Torrefied ('puffed') wheat is another option. Never tried it in a witbier, but I like it as a substitute for flaked wheat in smaller quantities (small amount for head retention, body, etc.). It has a subtle, fresh popcorn flavor.

Yeast and Fermentation / Color pickup from dark beer yeast slurry
« on: May 22, 2013, 06:54:24 PM »
I've got a Dubbel fermenting away and want to harvest slurry for a Tripel/BGS-type beer.

The Dubbel is dark for style (28 SRM by BeerSmith).

Will the yeast slurry from the Dubbel give any appreciable color to the Tripel?

Yeast and Fermentation / Re: Belle Saison Dry Yeast
« on: May 22, 2013, 11:50:54 AM »
Belle Saison is close enough to 3711 for me that I doubt I'll use 3711 ever again. Belle Saison is a beast. My latest super saison finished at 0.996 with plenty of mouthfeel.

Glad to hear that. I have a brick at the brewery that I have been planning to use but been skeered.

Do you use a lot of dry yeast in the brewery? How do you rehydrate - just warm water in the bottom of the fermentor before cooling in?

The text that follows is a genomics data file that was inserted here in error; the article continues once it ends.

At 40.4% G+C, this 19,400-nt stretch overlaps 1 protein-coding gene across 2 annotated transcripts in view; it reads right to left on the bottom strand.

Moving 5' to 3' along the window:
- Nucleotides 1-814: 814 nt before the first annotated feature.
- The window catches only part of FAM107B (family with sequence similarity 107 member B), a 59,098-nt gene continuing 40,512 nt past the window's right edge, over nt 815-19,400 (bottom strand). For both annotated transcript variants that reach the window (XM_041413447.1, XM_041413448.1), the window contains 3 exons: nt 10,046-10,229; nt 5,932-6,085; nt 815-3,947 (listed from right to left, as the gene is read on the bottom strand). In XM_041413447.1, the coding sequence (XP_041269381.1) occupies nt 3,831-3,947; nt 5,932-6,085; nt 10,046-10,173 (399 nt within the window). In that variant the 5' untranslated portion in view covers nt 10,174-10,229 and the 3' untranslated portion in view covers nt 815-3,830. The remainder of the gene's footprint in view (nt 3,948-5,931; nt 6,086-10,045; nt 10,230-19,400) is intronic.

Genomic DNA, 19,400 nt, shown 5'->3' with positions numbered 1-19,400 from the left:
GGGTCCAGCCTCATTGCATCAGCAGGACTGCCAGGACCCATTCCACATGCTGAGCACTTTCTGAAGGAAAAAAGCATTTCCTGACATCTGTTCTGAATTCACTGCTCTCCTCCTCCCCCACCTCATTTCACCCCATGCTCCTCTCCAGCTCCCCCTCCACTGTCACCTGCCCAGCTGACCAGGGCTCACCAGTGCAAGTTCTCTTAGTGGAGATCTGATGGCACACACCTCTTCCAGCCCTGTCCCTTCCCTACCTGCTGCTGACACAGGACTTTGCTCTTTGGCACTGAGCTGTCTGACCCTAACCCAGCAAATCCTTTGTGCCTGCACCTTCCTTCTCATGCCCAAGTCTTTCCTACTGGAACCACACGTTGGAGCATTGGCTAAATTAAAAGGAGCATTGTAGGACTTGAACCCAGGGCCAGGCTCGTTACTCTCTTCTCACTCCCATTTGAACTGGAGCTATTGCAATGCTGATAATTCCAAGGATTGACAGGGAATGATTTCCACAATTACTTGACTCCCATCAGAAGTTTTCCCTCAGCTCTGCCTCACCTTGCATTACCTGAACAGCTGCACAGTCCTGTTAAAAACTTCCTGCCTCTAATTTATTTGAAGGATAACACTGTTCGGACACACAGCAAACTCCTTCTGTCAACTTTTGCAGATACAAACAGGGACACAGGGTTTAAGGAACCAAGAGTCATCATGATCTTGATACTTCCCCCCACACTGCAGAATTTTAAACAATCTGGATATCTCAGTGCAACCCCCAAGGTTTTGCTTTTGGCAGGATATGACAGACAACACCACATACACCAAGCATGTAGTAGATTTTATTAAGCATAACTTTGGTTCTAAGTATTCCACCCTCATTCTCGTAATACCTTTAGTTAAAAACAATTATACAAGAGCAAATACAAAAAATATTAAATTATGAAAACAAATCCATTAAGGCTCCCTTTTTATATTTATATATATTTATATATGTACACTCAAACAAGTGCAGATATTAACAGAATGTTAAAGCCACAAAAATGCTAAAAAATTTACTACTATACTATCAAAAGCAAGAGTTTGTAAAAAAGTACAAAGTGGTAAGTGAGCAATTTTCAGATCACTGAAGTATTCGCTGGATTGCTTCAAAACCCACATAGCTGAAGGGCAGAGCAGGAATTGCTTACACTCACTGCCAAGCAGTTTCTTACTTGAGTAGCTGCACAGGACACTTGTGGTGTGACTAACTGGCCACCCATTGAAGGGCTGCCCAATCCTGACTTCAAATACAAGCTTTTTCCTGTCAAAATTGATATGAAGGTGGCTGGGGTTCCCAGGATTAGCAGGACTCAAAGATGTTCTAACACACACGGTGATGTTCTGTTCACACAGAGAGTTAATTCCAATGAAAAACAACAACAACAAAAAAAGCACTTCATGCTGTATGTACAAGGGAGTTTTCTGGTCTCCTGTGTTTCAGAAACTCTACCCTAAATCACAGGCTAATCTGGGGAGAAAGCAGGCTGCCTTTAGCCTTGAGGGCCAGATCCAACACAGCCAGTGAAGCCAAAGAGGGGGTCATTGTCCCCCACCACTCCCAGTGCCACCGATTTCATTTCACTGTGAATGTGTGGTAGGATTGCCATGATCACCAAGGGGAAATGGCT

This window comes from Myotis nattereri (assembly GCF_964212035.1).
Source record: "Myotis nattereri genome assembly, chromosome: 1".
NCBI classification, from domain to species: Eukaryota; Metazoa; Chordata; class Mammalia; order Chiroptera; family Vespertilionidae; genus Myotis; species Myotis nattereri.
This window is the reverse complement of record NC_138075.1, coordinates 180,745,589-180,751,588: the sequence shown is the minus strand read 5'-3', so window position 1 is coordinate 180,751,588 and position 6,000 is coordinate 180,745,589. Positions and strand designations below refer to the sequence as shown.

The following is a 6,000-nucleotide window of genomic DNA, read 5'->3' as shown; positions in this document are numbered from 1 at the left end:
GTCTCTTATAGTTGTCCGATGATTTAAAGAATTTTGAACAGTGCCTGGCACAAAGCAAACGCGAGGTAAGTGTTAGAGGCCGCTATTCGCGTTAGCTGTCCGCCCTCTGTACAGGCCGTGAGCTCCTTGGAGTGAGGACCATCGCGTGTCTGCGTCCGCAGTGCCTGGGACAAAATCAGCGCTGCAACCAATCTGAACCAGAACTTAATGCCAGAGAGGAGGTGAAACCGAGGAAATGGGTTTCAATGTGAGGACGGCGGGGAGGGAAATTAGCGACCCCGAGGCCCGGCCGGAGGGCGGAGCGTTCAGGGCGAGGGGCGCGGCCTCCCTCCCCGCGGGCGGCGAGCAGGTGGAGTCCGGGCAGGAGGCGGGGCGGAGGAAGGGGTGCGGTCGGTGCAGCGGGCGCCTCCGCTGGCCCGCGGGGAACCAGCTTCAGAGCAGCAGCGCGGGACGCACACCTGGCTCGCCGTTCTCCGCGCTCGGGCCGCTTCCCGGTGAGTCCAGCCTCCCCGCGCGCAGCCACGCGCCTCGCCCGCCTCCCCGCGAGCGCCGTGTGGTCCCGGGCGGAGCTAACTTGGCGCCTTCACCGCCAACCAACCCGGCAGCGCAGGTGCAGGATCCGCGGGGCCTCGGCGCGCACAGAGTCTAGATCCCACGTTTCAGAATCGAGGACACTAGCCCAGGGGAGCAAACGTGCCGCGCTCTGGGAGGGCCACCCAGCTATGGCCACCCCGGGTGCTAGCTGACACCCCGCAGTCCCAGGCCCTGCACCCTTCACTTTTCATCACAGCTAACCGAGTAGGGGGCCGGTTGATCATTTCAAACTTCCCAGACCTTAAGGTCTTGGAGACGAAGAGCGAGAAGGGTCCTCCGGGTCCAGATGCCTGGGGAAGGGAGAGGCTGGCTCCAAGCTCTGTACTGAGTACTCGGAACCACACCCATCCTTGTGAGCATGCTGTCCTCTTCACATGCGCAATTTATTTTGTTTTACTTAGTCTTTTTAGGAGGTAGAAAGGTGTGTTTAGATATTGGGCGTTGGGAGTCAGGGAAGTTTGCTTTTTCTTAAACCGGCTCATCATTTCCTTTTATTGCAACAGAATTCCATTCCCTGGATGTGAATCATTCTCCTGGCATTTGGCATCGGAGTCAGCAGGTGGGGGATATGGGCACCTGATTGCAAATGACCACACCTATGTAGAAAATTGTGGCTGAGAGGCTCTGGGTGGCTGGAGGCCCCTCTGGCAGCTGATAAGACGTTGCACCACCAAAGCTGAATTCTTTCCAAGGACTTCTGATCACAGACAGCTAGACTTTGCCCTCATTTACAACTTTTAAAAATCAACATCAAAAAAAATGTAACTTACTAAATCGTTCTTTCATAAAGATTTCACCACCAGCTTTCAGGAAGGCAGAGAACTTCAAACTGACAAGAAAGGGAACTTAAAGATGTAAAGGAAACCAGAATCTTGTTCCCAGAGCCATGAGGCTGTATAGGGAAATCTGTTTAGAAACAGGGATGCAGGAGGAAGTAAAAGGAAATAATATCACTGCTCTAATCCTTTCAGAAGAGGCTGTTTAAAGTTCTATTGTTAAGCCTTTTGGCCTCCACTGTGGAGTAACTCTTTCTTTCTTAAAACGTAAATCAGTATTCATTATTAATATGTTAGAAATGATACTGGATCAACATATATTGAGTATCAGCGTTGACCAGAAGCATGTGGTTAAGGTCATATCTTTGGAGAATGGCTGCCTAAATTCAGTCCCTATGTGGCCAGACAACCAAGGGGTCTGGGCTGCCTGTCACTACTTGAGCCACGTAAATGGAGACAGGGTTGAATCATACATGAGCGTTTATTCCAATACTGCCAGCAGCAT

Doesn't Rogue use malt from house-grown barley? Not sure if they use it in all of their beers.

If so, substituting a highly-modified base malt could make a big difference.

They use it in some of the beers.  Some are 100%, some are only a bit.  Most beers at Rogue are made from Great Western malt.

Checked after I posted - website said DDG uses GW pale malt.

Yeast and Fermentation / Re: Belle Saison Dry Yeast
« on: May 22, 2013, 11:46:10 AM »
Belle Saison is close enough to 3711 for me that I doubt I'll use 3711 ever again. Belle Saison is a beast. My latest super saison finished at 0.996 with plenty of mouthfeel.

They seem (at least) very similar, if not the same strain.

Yeast and Fermentation / Re: When is a Wit not a Wit?
« on: May 22, 2013, 11:43:42 AM »
Honestly, I may go without the spices, so as to separate it from a wit...

If you're not brewing for competition, and you don't care to put the spices in, don't!

My favorite part of brewing a summer beer with Belgian yeast is harvesting for a nice Tripel/BDS that will be ready in the fall.

Yeast and Fermentation / Re: When is a Wit not a Wit?
« on: May 21, 2013, 06:45:07 PM »
I LOVE this strain. Is it still a Wyeast PC or do they carry it regularly (its not listed on the website)?

I'm not sure what Wyeast's plans are for it, but it's a really easy one to culture up from a bottle.

Good point - and good excuse to pick up their sampler four-pack that Trader Joe's is carrying...